We’re talking with Liz Fichera, author of the contemporary romance HOOKED, which is in bookstores now.
When Native American Fredricka ‘Fred’ Oday is invited to become the only girl on the school’s golf team, she can’t say no. This is an opportunity to shine, win a scholarship and go to university, something no one in her family has done.
But Fred’s presence on the team isn’t exactly welcome — especially not to rich golden boy Ryan Berenger, whose best friend was kicked off the team to make a spot for Fred.
But there’s no denying that things are happening between the girl with the killer swing and the boy with the killer smile…
GET HOOKED ON A GIRL NAMED FRED.
Hi, Liz! Welcome to OneFourKidLit! What’s been your favorite part of the road to publication? Any part of the process you found surprising?
Thank you for having me! Nice to be here.
There have been so many favorites, but I think my all-time, hands-down, will-never-in-a-million-years-forget favorite was receiving my first box of ARCs. It was so cool to hold my story in my hands. A surprising part was discovering the sheer number of book bloggers who read and devour anything MG and YA.
What inspired you to set Hooked on a golf team?
I was driving down a long stretch of mostly desolate desert road near my home in Phoenix, Arizona, called Pecos Road. Pecos Road also happens to run parallel with the Gila River Indian Reservation. An image of a Native American girl popped into my head, and she was waving a golf club at me. Weird, yes? But I took that as a sign. The American Southwest, particularly Arizona, is plentiful of beautiful Native American culture and golf courses. Rarely, however, do you find them in the same sentence, much less the same book.
HOOKED gives us a nice view into the worlds of Native Americans and golf. What kind of research did you do for this book, if any?
There was quite a lot regarding Native life and the sport of golf. I was fortunate to have a number of Native American beta-readers, including teens. That helped me a great deal because I wanted to make sure Fred’s voice was authentic. With regard to golf, I come from a family who loves the sport. My father taught me to play and my husband, sister and brother-in-law are quite good. I’m a disaster but I do love the sport.
You do a great job of writing from both Fred and Ryan’s POV. How did you go about getting their voices down?
Thank you! As I start to *see* characters in my head–in this case, Fred and Ryan–I try my best to get inside their heads too. In other words, try to understand their motivations, their desires, what makes them tick. Interviewing your characters really helps too in terms of separating the voices (e.g. girl vs. boy). I’ll do that a lot as I’m writing a first draft. For this book, I had several male beta readers because I wanted to make sure that I had Ryan’s voice right, and that was tremendously helpful.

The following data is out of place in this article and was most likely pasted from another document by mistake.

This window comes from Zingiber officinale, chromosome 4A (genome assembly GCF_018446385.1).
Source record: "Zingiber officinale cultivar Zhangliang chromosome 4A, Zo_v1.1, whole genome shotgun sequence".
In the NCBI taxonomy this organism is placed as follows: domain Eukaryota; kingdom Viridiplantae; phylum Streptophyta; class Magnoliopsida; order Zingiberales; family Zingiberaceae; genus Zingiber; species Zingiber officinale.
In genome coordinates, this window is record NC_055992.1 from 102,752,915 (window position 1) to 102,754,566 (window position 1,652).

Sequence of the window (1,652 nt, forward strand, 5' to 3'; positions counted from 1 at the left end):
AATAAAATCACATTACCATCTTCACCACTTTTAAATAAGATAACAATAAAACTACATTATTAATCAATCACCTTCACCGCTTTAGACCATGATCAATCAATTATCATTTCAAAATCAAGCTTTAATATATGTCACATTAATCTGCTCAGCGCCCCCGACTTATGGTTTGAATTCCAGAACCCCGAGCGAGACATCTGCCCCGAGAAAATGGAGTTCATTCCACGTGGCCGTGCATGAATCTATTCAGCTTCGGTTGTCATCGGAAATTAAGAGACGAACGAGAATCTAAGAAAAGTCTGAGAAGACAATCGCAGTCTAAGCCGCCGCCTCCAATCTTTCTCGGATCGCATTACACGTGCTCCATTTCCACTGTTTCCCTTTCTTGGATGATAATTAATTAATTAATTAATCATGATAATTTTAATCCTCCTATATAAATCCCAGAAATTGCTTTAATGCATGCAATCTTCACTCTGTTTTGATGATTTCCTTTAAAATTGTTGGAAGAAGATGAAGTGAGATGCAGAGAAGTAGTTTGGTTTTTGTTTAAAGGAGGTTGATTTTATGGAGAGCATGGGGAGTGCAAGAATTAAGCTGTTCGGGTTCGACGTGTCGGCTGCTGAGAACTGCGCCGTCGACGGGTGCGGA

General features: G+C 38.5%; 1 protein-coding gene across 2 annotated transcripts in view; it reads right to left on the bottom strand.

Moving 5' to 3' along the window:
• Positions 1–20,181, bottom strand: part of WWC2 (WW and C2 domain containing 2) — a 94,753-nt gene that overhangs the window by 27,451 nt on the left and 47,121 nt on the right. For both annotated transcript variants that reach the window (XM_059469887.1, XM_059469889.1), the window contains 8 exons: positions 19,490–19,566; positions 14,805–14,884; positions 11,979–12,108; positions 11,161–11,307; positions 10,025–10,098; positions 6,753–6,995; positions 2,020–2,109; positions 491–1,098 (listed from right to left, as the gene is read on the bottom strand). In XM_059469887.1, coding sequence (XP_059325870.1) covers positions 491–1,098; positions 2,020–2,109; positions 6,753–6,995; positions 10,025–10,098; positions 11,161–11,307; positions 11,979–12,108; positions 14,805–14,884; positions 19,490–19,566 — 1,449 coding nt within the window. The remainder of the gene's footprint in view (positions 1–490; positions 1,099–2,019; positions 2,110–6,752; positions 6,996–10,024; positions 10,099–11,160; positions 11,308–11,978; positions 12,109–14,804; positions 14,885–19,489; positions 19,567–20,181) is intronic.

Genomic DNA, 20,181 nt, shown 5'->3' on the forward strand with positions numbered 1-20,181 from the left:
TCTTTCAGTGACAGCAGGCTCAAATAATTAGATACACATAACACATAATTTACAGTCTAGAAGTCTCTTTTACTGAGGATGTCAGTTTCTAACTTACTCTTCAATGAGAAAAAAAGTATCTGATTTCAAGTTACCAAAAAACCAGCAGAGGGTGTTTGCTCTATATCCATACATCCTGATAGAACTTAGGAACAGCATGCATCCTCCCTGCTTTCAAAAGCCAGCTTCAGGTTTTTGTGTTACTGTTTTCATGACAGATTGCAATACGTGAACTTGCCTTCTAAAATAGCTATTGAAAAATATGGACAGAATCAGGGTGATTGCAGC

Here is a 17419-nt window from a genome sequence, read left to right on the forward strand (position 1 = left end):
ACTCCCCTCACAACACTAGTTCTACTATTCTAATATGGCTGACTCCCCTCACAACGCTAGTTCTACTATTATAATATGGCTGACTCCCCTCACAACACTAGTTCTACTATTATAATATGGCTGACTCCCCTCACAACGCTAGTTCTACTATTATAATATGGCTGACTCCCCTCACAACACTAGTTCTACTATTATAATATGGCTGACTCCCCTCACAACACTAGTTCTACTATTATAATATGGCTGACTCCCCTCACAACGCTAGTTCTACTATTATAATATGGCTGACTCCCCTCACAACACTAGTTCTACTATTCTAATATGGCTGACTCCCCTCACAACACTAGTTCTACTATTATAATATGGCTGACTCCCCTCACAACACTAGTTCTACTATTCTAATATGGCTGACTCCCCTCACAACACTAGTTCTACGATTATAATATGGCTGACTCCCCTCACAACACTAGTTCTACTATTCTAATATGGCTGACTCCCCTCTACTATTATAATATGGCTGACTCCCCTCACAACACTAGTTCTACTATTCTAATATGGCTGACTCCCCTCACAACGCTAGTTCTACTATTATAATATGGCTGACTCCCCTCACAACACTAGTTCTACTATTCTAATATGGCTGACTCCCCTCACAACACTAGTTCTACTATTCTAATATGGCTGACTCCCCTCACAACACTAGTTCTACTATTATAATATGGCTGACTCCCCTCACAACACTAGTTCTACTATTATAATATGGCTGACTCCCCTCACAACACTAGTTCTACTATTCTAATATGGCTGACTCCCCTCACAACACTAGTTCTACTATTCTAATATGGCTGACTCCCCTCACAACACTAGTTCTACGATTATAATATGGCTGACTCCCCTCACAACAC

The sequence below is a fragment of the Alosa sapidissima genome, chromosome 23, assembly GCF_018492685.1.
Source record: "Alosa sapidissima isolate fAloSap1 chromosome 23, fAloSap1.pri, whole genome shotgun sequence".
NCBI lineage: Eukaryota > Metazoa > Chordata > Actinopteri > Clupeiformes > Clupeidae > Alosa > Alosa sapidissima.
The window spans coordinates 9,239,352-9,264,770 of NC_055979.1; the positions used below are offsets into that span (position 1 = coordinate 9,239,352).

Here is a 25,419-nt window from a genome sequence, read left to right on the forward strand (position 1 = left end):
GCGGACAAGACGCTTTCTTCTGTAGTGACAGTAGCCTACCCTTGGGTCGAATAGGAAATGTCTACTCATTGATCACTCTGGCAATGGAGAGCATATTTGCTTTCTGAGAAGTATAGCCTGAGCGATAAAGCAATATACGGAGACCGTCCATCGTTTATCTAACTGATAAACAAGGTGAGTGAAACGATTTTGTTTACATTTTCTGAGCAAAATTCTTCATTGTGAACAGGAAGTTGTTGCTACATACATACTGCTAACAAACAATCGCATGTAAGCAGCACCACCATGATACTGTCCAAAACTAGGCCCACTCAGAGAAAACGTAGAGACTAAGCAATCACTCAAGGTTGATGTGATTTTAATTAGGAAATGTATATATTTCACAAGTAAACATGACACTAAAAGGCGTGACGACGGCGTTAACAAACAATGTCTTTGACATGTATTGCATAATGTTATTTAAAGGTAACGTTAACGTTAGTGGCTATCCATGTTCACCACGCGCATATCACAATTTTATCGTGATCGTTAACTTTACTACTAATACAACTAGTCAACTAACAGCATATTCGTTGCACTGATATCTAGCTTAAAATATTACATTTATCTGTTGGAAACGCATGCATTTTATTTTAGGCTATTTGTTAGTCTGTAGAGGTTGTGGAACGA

Your one piece of advice for writers?
Read a lot. Write even more. Above all, write the story in your heart. Never chase trends.
As this community is All for One and OneFour KidLit, we’d like to know what two or three books inspired you as a kid.
Just two or three?! Well, I loved the LITTLE HOUSE books and I think I must have checked out all of the books in THE BOXCAR CHILDREN series at least a thousand times.
Finish this sentence: If readers liked ________________, then they’ll love HOOKED!
Liz Fichera likes to write stories about ordinary teens who do extraordinary things. Born in Park Ridge, Illinois, Liz moved to the American Southwest after college, never expecting to live more than one year among cacti and people who’d never seen snow. She was wrong. To learn more, please visit LizFichera.com
|Philip Siegel grew up in New Jersey, which he insists is much nicer than certain TV shows would have you believe. After college, he moved to Los Angeles, where he became an NBC page. Currently, he works in downtown Chicago and writes novels while sandwiched in between colorful characters on the El. His debut novel, THE BREAK-UP ARTIST (Harlequin Teen), about a girl who runs a business breaking up couples, hits bookstores May 2014.|